Maxim Gorky’s “The Lower Depths” shows the struggle between classes. Unquestionably, its focus is on the lowest of the economically low class people being controlled by the bourgeoisie. It is also a representation of how cruel the society could be towards them and how, in turn, the people are affected by the society.
Although the play talks of the story of low class people –the vagrant, the gambler, the ex-artist, the ex-aristocrat, the prostitute, and so many others, the thief’s character is the best to display the struggle between the classes. Thieves are likely to be wicked, troublesome, and disobedient. However, the thief in the text projects only the wickedness and troublesomeness but is not really disobedient. He is a bit subservient to the whims of their landlady. Though it is true that there are times when he doesn’t want to follow what the woman says, in the end the woman would always find a way to make him do whatever she likes. For instance, when the landlady wanted the thief to kill her husband, the thief refused. And to bring her plans into reality, she beats Natasha –whom the thief cared about. This made the thief furious and he went to confront the landlady but he incidentally killed her husband instead. Aside from this, the fact that the landlady “owned” her sister Natasha made the thief adhere to her caprice. He is always protecting his love and is willing to do everything to spare her from the landlord and the landlady’s injustice. The text embodies how the low class people resist the ideology of those in the higher classes. However, because of circumstances they are in, they end up going along with whatever those in higher classes’ demands.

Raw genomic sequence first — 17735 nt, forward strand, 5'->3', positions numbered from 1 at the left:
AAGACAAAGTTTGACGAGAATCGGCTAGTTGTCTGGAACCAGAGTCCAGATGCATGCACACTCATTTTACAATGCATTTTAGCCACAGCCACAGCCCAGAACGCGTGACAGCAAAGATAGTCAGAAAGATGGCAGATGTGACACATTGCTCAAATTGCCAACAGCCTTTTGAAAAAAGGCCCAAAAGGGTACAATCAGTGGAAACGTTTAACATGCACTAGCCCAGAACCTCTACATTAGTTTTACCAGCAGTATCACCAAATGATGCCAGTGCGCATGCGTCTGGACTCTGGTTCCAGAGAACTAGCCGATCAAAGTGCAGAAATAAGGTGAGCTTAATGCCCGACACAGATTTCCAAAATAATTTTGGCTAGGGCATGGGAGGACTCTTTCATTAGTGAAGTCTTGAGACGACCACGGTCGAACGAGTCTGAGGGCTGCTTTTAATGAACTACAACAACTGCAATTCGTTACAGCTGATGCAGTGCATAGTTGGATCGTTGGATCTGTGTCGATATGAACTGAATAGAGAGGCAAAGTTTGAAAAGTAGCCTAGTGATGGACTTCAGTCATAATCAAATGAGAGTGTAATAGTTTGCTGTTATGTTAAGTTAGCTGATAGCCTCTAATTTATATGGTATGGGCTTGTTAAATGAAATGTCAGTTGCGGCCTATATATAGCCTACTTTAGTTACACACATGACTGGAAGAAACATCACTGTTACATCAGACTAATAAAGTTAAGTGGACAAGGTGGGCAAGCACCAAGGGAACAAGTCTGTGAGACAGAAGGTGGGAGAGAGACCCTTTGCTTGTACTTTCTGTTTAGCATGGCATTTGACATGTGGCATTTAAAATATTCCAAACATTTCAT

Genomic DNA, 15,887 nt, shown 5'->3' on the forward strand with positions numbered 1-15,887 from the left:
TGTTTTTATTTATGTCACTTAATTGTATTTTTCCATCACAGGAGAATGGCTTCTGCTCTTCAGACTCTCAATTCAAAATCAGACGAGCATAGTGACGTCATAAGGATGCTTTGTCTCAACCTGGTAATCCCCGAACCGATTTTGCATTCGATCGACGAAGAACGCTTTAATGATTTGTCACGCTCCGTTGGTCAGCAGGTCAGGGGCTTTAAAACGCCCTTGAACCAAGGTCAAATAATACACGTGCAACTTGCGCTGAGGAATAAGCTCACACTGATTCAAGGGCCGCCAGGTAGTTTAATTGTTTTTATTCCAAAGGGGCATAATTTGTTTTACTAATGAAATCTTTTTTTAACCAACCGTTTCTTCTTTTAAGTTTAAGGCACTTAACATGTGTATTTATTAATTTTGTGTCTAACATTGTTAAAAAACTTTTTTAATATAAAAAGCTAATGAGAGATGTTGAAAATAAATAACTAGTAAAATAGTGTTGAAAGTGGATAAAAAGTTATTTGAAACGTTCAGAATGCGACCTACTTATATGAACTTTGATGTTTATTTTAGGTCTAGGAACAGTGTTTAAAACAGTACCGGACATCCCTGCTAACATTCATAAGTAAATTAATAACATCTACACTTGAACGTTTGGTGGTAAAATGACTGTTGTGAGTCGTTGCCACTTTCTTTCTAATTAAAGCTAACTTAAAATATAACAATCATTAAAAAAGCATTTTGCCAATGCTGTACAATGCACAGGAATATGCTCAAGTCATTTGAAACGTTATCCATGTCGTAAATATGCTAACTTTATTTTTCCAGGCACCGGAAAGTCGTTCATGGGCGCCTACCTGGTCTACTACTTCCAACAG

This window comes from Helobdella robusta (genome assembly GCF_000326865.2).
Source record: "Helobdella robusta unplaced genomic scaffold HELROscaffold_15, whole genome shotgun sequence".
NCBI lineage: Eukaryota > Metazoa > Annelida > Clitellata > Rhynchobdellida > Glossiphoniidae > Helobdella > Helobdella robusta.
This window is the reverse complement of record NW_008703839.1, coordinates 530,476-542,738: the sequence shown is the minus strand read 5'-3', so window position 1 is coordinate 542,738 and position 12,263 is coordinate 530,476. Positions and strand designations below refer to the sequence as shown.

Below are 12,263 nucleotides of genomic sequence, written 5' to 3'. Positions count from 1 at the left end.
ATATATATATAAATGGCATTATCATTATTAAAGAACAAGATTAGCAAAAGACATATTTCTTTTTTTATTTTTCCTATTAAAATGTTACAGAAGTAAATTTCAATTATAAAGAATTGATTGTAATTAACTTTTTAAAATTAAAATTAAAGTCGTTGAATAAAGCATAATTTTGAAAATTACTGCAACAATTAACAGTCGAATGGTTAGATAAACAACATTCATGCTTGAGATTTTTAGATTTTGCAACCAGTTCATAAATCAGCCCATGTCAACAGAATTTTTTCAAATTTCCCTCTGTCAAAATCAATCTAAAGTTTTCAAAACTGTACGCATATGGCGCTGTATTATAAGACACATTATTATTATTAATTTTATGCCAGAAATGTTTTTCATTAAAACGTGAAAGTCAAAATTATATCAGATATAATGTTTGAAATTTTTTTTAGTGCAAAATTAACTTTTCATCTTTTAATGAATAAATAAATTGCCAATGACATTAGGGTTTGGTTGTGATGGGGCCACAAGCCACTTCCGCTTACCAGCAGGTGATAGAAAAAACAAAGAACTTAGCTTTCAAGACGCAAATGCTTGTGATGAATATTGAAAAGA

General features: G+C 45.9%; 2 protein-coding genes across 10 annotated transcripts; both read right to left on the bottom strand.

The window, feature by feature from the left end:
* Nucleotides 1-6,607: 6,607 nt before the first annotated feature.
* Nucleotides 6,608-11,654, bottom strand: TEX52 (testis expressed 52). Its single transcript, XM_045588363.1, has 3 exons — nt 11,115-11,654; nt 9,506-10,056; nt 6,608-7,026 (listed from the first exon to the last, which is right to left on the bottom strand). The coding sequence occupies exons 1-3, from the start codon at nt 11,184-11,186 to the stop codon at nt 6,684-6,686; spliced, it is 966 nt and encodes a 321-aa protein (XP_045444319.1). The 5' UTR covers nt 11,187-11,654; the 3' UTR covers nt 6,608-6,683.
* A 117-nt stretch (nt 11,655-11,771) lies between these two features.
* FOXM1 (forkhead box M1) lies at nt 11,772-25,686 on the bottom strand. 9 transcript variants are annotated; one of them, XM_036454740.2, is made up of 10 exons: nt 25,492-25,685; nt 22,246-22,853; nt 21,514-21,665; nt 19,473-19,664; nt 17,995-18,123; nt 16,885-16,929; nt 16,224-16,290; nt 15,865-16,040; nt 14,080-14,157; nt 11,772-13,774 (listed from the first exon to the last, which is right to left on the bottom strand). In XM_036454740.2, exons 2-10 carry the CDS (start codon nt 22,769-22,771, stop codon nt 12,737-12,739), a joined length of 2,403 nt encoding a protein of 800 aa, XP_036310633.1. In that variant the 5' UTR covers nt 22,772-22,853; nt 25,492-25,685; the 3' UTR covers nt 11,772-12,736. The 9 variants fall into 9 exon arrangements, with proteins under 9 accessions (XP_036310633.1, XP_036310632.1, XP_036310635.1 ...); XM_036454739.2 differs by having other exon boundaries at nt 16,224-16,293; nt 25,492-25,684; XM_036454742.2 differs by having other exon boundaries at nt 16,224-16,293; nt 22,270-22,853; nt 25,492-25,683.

The lower economic groups are ignored in this text by those higher than them. The mere title of the play is distasteful. The place where the characters live is created and tagged as the lower depths by no other than the society itself. This just means that the society is also the primary reason for the...
References: The Lower Depths. The Continental Drama of Today. Barrett H. Clark. New York: Henry Holt and Company, 1914. pp. 55-8. Retrieved from http://www.theatredatabase.com/20th_century/maxim_gorky_002.html
The Lower Depths. The Social Significance of the Modern Drama. Emma Goldman. Boston: Richard G. Badger, 1914. pp. 295-301
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